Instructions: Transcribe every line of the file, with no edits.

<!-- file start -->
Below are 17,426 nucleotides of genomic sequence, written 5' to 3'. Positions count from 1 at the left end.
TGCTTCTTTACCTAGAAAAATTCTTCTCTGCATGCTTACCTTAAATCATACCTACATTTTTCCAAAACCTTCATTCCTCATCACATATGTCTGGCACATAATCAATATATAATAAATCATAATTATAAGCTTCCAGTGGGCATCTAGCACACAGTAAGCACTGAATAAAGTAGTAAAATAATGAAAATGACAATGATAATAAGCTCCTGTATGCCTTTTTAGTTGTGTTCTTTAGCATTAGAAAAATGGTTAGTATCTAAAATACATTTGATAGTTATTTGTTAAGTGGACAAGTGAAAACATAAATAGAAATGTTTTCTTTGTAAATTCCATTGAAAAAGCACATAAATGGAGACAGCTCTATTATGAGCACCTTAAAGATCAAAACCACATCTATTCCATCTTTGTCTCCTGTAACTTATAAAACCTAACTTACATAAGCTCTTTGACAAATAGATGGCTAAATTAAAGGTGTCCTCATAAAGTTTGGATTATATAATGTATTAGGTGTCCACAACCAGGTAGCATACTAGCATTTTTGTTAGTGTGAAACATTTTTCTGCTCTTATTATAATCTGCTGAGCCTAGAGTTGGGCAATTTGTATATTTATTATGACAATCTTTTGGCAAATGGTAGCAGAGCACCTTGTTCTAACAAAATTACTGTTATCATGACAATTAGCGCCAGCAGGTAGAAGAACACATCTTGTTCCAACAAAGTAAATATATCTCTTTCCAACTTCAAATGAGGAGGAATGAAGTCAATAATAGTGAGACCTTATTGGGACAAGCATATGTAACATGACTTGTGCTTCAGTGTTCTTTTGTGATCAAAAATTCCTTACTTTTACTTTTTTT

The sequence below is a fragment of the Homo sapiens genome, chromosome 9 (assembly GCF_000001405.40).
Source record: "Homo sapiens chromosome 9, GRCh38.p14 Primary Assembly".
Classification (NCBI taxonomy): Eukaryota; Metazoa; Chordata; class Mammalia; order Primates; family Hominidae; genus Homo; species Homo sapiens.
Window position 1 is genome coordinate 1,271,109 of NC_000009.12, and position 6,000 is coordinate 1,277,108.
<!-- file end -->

Below are 17,426 nucleotides of genomic sequence, written 5' to 3'. Positions count from 1 at the left end.
TGCTTCTTTACCTAGAAAAATTCTTCTCTGCATGCTTACCTTAAATCATACCTACATTTTTCCAAAACCTTCATTCCTCATCACATATGTCTGGCACATAATCAATATATAATAAATCATAATTATAAGCTTCCAGTGGGCATCTAGCACACAGTAAGCACTGAATAAAGTAGTAAAATAATGAAAATGACAATGATAATAAGCTCCTGTATGCCTTTTTAGTTGTGTTCTTTAGCATTAGAAAAATGGTTAGTATCTAAAATACATTTGATAGTTATTTGTTAAGTGGACAAGTGAAAACATAAATAGAAATGTTTTCTTTGTAAATTCCATTGAAAAAGCACATAAATGGAGACAGCTCTATTATGAGCACCTTAAAGATCAAAACCACATCTATTCCATCTTTGTCTCCTGTAACTTATAAAACCTAACTTACATAAGCTCTTTGACAAATAGATGGCTAAATTAAAGGTGTCCTCATAAAGTTTGGATTATATAATGTATTAGGTGTCCACAACCAGGTAGCATACTAGCATTTTTGTTAGTGTGAAACATTTTTCTGCTCTTATTATAATCTGCTGAGCCTAGAGTTGGGCAATTTGTATATTTATTATGACAATCTTTTGGCAAATGGTAGCAGAGCACCTTGTTCTAACAAAATTACTGTTATCATGACAATTAGCGCCAGCAGGTAGAAGAACACATCTTGTTCCAACAAAGTAAATATATCTCTTTCCAACTTCAAATGAGGAGGAATGAAGTCAATAATAGTGAGACCTTATTGGGACAAGCATATGTAACATGACTTGTGCTTCAGTGTTCTTTTGTGATCAAAAATTCCTTACTTTTACTTTTTTT

The sequence below is a fragment of the Homo sapiens genome, chromosome 9 (assembly GCF_000001405.40).
Source record: "Homo sapiens chromosome 9, GRCh38.p14 Primary Assembly".
Classification (NCBI taxonomy): Eukaryota; Metazoa; Chordata; class Mammalia; order Primates; family Hominidae; genus Homo; species Homo sapiens.
Window position 1 is genome coordinate 1,271,109 of NC_000009.12, and position 6,000 is coordinate 1,277,108.